COP26’s boost to the low carbon transition will broaden the range of investment options available to asset owners.
The consensus when the dust finally settled on COP26 was that it achieved less than desired, but more than expected. For asset owners, however, COP26 made one thing clearer than ever: the transition from fossil fuels to renewable sources of energy is about to gather serious momentum.
Investors also heard governments acknowledge that with public funding insufficient to meet their renewable energy targets, private funding has a crucial role to play. “The announcements coming out of COP26 gave a clear indication that energy transition is the key to ensuring that temperatures do not rise more than 1.5 degrees Celsius, and that rising global temperatures will not be controlled without significantly scaling renewables,” according to Rebecca Craddock-Taylor, Director of Sustainable Investment at Gresham House.
The beginning of the end
The watered-down final text at COP26 referred to “phasing down” unabated coal power rather than phasing it out. Nevertheless, the writing is on the wall for coal. COP26 produced commitments to scale up clean power and ensure a just transition, while financial institutions made landmark commitments to cease the funding of ‘unabated’ coal-based power generation.
A coalition of financial institutions under the Glasgow Financial Alliance for Net Zero (GFANZ), with US$130 trillion at their disposal, pledged to set regularly reviewed science-based targets to map their path to net zero emissions by 2050 at the latest.
The conference also delivered a raft of more detailed national determined contributions (NDCs), most notably India’s commitment to deriving 50% of domestic energy from renewables by 2030. The final text envisages new NDCs on 2030 goals next year, and then on the 2035 goals in 2025.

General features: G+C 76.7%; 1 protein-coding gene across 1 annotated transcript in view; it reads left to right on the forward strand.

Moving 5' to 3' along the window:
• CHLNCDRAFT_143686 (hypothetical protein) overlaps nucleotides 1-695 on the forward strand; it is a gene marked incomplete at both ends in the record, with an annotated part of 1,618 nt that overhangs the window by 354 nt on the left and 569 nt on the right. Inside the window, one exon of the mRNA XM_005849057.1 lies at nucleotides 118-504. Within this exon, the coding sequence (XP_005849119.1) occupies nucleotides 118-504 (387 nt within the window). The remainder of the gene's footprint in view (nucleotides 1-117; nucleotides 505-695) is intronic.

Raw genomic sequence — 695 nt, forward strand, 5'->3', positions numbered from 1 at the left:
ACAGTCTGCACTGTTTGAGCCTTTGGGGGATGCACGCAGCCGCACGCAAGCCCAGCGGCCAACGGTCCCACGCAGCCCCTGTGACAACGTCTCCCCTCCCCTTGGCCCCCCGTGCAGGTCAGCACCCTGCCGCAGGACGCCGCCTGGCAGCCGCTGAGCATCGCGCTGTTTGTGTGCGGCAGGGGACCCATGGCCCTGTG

Sector-specific initiatives included the US$8.5 billion financing package agreed by France, Germany, the UK, the US and the EU to accelerate the shift from fossil fuels to renewable energy in South Africa.
Another agreement saw 28 companies including several energy majors join the new H2Zero initiative aimed at accelerating the replacement of highly polluting grey hydrogen with lower-carbon H2. It’s estimated that the pledges made under H2Zero will drive up demand for lower-carbon hydrogen by some 1.6 million tonnes a year.
Meanwhile, the RouteZero campaign brought together commitments from transport sector stakeholders to move towards 100% zero-emission vehicle adoption by the end of the 2030s.
Responsibilities and opportunities
Many of the initiatives that emerged from the discussions at COP26 will offer new investment opportunities that haven’t previously been considered, not least in the development of the solutions necessary to slow deforestation.
When it comes to renewables, asset owners can benefit from helping address project financing gaps within the existing industry to facilitate a just and orderly transition. The investment case for renewables was building momentum even before Glasgow, with energy transition technologies becoming more cost-competitive and consumers increasingly open to alternatives such as heat pumps and electric vehicles.
“We are also seeing some improvements in battery storage and a growing number of emerging market entrants, providing greater diversification and economies of scale,” according to Sarah Peasey, Director of European ESG Investing at Neuberger Berman. “The upside thesis is intact as the demand for renewables is very strong and the resource is a clear winner in the journey to achieving net zero.”